What does James say about the relationship between faith and works?
This question has to do with James Chapter 2, which I addressed elsewhere on this blog a few months ago. And it is one of the questions that really was the genesis of this project because I hear Christians saying the same things, and reaching the same conclusions, about James Chapter 2 that Jehovah's Witnesses and Mormons do. This just cannot be a good thing.
Latter Day Saints: (Mormon)
In LDS doctrine, ultimate salvation is known as "exaltation"… this is entrance into the 3rd Heaven. With that in mind, the LDS interpretation of James Chapter 2 is that there is no exaltation if works are not added to faith.
The Watchtower: (Jehovah's Witnesses)
According to Watchtower teaching, works are a necessary component of faith. If you don’t have works, you must not have faith and you will not be saved.
…anyone who has genuine faith will have works to go with it - works of obedience to the commands of God and Christ, works that demonstrate his faith and love. Without such works, his faith is dead. -Local Jehovah's Witness
James makes it clear that a person with genuine faith will automatically produce action that gives evidence of his faith. -Local Jehovah's Witness
Notice that the JW answer characterizes works as a sort of "evidence" of true faith, and so if they don't have works, they must not have faith. The absence of works indicates the absence of faith, in other words. This is why they look to their own works for assurance.
The Mormon position is slightly different, based on my personal conversation with the LDS missionaries, as they didn't say anything that connected works with "evidence" of faith. They just said that if you don't have works added to your faith, you won't be exalted.
Well, in either case works have to be added to faith, and that's the main point we're looking for here so that we can compare that with the Lordship answers.
Lordship teachers account for the apparent tension between faith and works in James Chapter 2 in a couple of different ways. One way is to understand that James advocates works of a different kind than Paul when Paul said salvation is “not of works”. Perhaps the more common explanation, however, is that if you don’t have works, then this is evidence that your faith is not genuine and you were never really saved in the first place. Does that sound familiar?
The key is to understand the difference between works as Paul defined them and works as James defined them. For the purposes of my argument I will refer to Paul's term as "works" and James' term as "work." We are not to do works, but we are to work. -Don Johnson, "The Road To Heaven" page 135
And therefore if you say "But I'm justified because I believed the doctrine of justification by faith… and then it doesn't change your life and you go on to live like the devil; a selfish, self-centered person the rest of your life, James would say 'You're not justified" But he wouldn't say that because you didn't add a second thing, simply, to your faith but because your faith is dead. It wasn't faith. -John Piper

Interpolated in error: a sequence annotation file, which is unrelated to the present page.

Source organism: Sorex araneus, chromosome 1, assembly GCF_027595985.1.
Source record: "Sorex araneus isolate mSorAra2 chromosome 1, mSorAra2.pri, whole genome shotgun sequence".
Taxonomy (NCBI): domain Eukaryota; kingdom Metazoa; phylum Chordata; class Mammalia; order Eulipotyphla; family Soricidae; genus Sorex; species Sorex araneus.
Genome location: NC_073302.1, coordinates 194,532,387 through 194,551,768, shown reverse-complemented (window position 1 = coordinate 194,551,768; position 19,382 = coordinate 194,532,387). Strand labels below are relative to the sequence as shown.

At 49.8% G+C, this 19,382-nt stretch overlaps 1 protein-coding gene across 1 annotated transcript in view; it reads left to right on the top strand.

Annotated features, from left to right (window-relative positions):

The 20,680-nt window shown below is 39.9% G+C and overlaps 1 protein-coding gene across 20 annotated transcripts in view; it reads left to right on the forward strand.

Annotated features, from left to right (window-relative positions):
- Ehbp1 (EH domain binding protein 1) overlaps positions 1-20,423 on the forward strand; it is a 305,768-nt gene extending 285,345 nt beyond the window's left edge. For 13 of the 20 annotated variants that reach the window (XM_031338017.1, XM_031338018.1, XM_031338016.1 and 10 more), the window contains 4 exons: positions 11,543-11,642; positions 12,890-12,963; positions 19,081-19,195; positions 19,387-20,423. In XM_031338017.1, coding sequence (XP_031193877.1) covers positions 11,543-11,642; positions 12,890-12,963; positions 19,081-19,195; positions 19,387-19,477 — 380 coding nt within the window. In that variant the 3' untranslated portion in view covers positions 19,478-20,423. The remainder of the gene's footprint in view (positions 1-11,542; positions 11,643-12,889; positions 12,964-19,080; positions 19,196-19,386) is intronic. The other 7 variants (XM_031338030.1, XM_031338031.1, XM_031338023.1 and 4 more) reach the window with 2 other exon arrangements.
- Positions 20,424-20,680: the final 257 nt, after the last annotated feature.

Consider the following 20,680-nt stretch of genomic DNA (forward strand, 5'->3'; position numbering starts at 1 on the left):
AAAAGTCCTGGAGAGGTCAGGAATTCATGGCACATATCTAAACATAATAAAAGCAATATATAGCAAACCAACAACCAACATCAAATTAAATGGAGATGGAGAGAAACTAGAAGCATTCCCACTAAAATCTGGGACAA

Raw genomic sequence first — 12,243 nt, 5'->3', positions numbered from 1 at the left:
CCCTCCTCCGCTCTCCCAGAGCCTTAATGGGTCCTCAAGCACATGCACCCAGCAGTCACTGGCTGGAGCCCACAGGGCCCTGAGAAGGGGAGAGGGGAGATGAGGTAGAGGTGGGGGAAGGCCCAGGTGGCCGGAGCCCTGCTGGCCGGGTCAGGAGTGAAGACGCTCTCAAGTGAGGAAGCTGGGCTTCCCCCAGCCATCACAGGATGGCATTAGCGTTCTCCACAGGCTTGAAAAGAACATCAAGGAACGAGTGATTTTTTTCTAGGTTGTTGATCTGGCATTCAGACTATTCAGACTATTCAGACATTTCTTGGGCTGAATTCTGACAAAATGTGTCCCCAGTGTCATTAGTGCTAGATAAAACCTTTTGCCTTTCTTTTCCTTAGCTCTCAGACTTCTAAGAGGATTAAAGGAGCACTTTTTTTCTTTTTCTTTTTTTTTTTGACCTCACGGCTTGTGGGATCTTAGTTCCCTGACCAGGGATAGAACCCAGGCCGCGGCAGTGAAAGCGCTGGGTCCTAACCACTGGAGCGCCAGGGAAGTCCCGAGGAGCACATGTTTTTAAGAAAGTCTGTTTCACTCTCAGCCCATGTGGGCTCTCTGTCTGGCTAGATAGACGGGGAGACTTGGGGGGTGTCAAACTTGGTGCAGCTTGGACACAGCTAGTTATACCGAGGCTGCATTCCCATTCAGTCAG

Notice John Piper's quote and compare it especially to the quote from the Jehovah's Witness. There's absolutely no difference. Why is that? Why is this prominent and incredibly popular Christian teacher teaching the same thing that the Watchtower teaches about this? What does that tell us about Lordship Salvation if we already understand and accept that the Watchtower teaches salvation by works?
If we are to maintain that we understand salvation to be by grace and not of works, then our answer needs to be different than the cults, not the same. And I think it's rather clear that the Bible provides a very different answer.
The Free Grace perspective on James Chapter 2 is to point out first of all that James knows he's addressing an audience that is saved. We know this from his repeated use of the word "brethren" elsewhere in the epistle. And also that "faith" in this passage is not the word for trusting in Christ. It is the word "pistis" which is a noun which refers to "that which is believed." When we say salvation is by "faith in Christ" usually we mean an act, a verb. Actually the verb "pisteuo" as in so many passages in John and also Acts 16:31. But that's not the word James uses in Chapter 2. He uses the word "pistis" instead and this means "a body of knowledge or belief". Notice that this is a very, very broad term. But James says "faith (pistis) without works is dead." So what does he mean by "dead"? Some English translations use the word "useless" instead of "dead", for the Greek word there is "nekros" which can mean "dead" but also means "useless" and the latter fits better in this context. But what does "faith without works is useless" mean?
Here's an illustration: You believe (I assume) that fastening your seat belt when you drive somewhere is a good idea. You could describe this belief of yours as "pistis", or "that which you believe." Now, if you drive somewhere without actually fastening your seat belt, of what use to you is that belief? Absolutely none. If you get in an accident, the unfastened seat belt that's flopping around at your side will not help you one bit.
To apply this in a more Biblical illustration, consider Jesus' teaching "Do unto others as you would have them do unto you." That is "pistis"; or part of the body of knowledge which you have as a Christian. But if you do not live by that teaching, then obviously the fact that you believe it is of no use to anyone. In other words, James is basically saying "apply Bible doctrine" in your life. If you don't, that Bible doctrine is useless.
That is an answer which is totally different from the cults' teaching and is entirely consistent with the Bible and eliminates any apparent contradiction between James and Paul.